To address the needs facing health clinics in Puerto Rico, Direct Relief and the Hispanic Federation will each provide $1 million in grants to support the purchase and installation of solar equipment on at least 12 priority primary health care clinics in Puerto Rico. These sites will be identified in collaboration with the Asociación de Salud Primaria de Puerto Rico, an association which oversees the 20 non-profit health organizations which collectively operate the island's more than 60 Federally Qualified Health Centers clinics. These clinics provide medical care regardless of patients' insurance status or ability to pay.
In coordination, the Solar Foundation will mobilize donations of key equipment such as solar panels, racking systems, and batteries. The Solar Foundation will also mobilize additional financial resources to support the effort, to the extent possible.
Each system will be individualized based on the specific needs of each clinic, but will at a minimum cover the critical load of each clinic to ensure the clinics' ability to carry out essential functions - for example, the refrigeration of medicines and provision of emergency services - when grid power is not available.
By the end of Q1 2018, partners will have begun solar + storage installations on four of the sites. By the end of Q2, partners will have completed solar + storage installations on six of the sites, and will evaluate additional sites for installation. By year end, 12 site installations will be completed. Installations will vary site to site with sizes ranging from 18kw to as large as 500kw.
On September 20, 2017, Hurricane Maria made landfall in Puerto Rico, causing widespread devastation just two weeks after another large storm, Hurricane Irma, had swept through the island. Health clinics experienced significant damage as a result of Hurricane Maria. The extended power outage resulting from Hurricane Maria meant that clinics were not able to function at night, and caused the loss of large stocks of medicines and vaccines due to loss of refrigeration capabilities. Clinics were forced to rely on expensive, polluting diesel generators to provide basic services.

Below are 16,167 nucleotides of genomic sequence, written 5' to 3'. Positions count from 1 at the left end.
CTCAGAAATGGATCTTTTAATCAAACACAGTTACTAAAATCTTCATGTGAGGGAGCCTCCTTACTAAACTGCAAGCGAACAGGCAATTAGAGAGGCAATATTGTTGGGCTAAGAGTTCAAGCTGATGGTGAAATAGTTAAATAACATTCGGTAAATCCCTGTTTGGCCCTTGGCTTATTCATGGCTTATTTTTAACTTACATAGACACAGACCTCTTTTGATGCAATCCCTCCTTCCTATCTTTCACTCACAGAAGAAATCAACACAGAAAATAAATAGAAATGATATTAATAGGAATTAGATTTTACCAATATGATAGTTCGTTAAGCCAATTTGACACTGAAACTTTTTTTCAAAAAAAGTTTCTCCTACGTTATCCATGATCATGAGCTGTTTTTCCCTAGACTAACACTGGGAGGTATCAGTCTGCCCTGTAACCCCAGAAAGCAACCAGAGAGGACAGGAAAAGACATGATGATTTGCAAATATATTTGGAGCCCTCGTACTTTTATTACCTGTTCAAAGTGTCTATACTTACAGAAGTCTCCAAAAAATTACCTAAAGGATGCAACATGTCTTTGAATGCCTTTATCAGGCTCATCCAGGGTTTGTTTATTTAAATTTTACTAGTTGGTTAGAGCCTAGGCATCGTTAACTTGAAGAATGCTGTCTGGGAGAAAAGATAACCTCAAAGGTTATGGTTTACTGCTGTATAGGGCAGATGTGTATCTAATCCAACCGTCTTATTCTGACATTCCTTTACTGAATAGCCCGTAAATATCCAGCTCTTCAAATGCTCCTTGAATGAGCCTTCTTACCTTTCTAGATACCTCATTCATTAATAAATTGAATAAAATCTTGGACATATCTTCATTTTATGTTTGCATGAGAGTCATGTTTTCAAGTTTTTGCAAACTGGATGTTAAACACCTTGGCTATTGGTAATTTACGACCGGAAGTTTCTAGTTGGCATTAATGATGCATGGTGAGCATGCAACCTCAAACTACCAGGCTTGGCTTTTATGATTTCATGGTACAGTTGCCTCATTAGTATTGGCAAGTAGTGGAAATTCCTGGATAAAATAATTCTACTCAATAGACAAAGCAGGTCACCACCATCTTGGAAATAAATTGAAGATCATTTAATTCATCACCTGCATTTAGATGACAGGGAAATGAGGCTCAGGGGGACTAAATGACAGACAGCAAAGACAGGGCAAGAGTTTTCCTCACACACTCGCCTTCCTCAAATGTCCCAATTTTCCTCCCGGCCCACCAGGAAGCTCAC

Now, months after Hurricanes Maria and Irma made landfall, much of Puerto Rico remains in urgent need of reliable and resilient power. Some are still living without access to grid power, and the entire island faces challenges due to its unreliable power supply and unexpected outages. Full restoration of the power grid is expected to take many more months, if not years, with remote and rural areas facing the most critical outstanding needs.
Rapid deployment of solar and solar + storage technologies can restore vital electricity to critical areas such as medical clinics that serve vulnerable populations—specifically those in need of medical care. Solar can help address immediate, short-term medical needs while building a more resilient electricity grid for the future, and ensuring continuity of care in the face of future interruptions to grid power.
Solar Saves Lives is welcoming partners who can bring solar equipment, expertise, or monetary funding to support the overall goals of the initiative. The partnership would benefit from additional monetary support to expand the reach of the project. Monetary support allows for the purchase of more solar equipment, the ability to cover costs associated with the transport of donated equipment, and the costs associated with hiring local engineers and installers to execute the installations. Additional in-kind donations of solar equipment would also benefit the partnership.
The Solar Saves Lives partnership provides a clear chain through which to make a difference in the lives of many by providing reliable energy to medical facilities throughout Puerto Rico. Outreach efforts include mention of all partners, providing visibility for all who contribute. The partnership has streamlined a system for identifying sites, obtaining equipment, transporting equipment, and completing installations – all at the lowest costs. This high profile initiative provides resilience for critical infrastructure that will last for years to come and allow access to medical services even if, and when, the next storms hit.